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Wednesday, January 09, 2013

Publisher’s Notebook

•Playing Malibu Politics •

BY ANNE SOBLE

When the Malibu City Council meets next Monday to vote on the proposal—or should that be the done deal—to swap Charmlee Wilderness Park for Bluffs Park, we may see yet another example of one of my favorite maxims that much of the time the only thing all Malibuites have in common is their zip code.
The diversity of the 90265 incorporated area is obviously geographic, but it may be the demographic diversity that most drives the complex heterogeneity that often manifests itself in inflammatory politics.
Malibuites adhere to a full spectrum of political, economic and social views about their community. Some hang onto it as a vestige of the rustic West. Others see it as the next major urban hot spot that happens to come with an ocean view.
In-between the extremes, however phrased, are every imaginable variation on what the community should be. In this context, the Charmlee-Bluffs swap is indicative of the trend toward urbanization that has been Malibu’s hallmark since incorporation. 
Some of the residents who fought to secede from Los Angeles County viewed incorporation as self-protection against external change, but they didn’t appreciate the extent to which the very act of incorporation stood for change in the form of increased urbanization.
Not only do current external economic and social forces tilt toward urbanization, the process of cityhood also carries this bias. Cities are not run by elected local residents, but by professional personnel who tend to reflect the urban mindset of the marketplace.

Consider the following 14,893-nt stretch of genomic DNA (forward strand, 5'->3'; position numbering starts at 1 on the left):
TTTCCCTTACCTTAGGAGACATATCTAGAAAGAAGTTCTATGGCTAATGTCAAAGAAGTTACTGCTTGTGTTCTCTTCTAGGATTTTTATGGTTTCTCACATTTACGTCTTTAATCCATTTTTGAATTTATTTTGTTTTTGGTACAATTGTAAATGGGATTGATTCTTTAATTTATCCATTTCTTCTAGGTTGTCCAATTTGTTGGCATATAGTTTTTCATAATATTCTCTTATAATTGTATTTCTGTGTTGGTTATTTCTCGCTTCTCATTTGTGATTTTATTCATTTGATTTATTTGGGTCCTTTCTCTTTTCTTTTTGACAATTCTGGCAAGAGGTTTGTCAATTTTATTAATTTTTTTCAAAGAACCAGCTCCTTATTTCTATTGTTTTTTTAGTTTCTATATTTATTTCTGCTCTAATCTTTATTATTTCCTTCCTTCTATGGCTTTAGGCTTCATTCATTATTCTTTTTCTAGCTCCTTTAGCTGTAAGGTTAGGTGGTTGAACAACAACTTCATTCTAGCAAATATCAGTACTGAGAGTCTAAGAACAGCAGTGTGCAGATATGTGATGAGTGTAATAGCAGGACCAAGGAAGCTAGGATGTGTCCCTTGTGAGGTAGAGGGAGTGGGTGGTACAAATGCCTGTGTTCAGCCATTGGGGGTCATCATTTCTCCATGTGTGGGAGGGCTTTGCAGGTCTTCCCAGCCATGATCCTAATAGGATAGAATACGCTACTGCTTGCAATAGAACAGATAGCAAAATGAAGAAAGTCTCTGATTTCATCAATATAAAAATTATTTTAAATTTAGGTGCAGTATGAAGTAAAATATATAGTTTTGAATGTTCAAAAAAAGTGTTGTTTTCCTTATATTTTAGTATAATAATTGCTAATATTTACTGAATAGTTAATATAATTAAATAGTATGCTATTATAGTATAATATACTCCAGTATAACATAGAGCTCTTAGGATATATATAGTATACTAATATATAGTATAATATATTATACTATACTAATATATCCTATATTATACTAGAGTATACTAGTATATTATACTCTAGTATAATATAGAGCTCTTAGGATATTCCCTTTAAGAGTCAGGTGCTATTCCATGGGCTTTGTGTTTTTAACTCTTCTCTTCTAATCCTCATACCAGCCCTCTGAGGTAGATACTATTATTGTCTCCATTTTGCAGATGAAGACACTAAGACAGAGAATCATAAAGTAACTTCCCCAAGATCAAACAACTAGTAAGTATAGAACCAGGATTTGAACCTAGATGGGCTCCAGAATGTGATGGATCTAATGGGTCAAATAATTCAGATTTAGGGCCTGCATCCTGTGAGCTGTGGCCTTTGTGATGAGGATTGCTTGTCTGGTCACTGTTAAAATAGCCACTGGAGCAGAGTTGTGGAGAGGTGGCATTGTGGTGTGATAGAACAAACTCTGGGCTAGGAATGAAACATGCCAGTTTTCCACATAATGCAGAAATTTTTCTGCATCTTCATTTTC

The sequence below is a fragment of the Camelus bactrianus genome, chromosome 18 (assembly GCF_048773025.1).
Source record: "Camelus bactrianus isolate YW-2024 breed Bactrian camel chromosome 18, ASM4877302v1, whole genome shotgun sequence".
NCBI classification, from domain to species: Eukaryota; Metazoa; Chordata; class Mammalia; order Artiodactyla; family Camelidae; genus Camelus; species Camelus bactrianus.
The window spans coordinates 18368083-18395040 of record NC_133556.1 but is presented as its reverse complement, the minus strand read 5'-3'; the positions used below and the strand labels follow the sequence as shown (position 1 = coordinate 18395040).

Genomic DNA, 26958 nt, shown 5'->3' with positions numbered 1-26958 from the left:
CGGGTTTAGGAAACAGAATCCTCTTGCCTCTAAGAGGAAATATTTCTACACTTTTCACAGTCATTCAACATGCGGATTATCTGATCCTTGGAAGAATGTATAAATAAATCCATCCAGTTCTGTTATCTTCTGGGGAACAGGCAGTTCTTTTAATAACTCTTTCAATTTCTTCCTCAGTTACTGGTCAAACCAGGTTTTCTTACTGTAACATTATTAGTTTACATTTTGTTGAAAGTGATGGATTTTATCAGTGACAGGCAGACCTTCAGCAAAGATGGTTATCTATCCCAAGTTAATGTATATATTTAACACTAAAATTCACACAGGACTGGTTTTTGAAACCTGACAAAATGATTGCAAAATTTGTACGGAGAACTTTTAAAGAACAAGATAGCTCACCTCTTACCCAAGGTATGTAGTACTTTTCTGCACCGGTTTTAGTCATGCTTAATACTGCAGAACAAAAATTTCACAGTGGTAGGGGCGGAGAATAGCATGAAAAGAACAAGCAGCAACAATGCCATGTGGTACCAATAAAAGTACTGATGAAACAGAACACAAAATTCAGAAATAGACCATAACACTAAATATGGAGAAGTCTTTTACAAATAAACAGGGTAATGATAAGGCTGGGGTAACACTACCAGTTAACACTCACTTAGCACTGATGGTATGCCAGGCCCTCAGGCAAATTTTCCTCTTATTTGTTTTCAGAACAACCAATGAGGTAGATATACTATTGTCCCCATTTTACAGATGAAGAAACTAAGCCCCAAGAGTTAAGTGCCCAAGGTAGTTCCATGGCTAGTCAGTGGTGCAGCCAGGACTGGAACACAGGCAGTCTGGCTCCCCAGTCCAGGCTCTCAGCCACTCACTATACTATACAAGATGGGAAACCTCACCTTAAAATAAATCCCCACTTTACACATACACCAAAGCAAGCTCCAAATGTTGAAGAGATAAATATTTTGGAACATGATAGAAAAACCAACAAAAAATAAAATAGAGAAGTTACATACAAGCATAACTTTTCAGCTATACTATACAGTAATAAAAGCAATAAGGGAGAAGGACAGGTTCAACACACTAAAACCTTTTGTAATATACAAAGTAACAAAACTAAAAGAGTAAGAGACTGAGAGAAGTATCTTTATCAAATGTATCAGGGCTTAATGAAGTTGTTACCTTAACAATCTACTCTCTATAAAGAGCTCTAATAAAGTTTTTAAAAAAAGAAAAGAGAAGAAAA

In some ways, a case can be made that the Santa Monica Mountains Conservancy is a better steward for Charmlee and the City of Malibu should be allowed to maximize use of Bluffs Park for everything from skateboarding to fundraisers, outdoor concerts and even sports fields if ESHA issues can be addressed.
City interest groups will be able to focus their attention on Bluffs Park and try to shape it to meet their needs. Depending on the members of future city councils—yes, in time, there will be different council members—Bluffs Park can become the focal point for many local groups and their activities.
In addition, Bluffs Park is a better location to handle larger and more random crowds that call for more rigorous regulation and monitoring. Nearby fire and sheriff accessibility is a plus in those circumstances.
Ironically, a number of 90265-ers with larger parcels who lamented being left just outside the city boundaries because of concerns about firefighting costs now may have more environmental protection than property owners within the city who are watching their neighborhoods be transformed by municipal politics.
Politics is not a spectator sport. Everyone is a player whether they want to be or not. If Malibuites have a political concern, they have to roll up their sleeves and get in the fray. If they aren’t willing to do so, or expect someone else to do it for them, it’s their loss.

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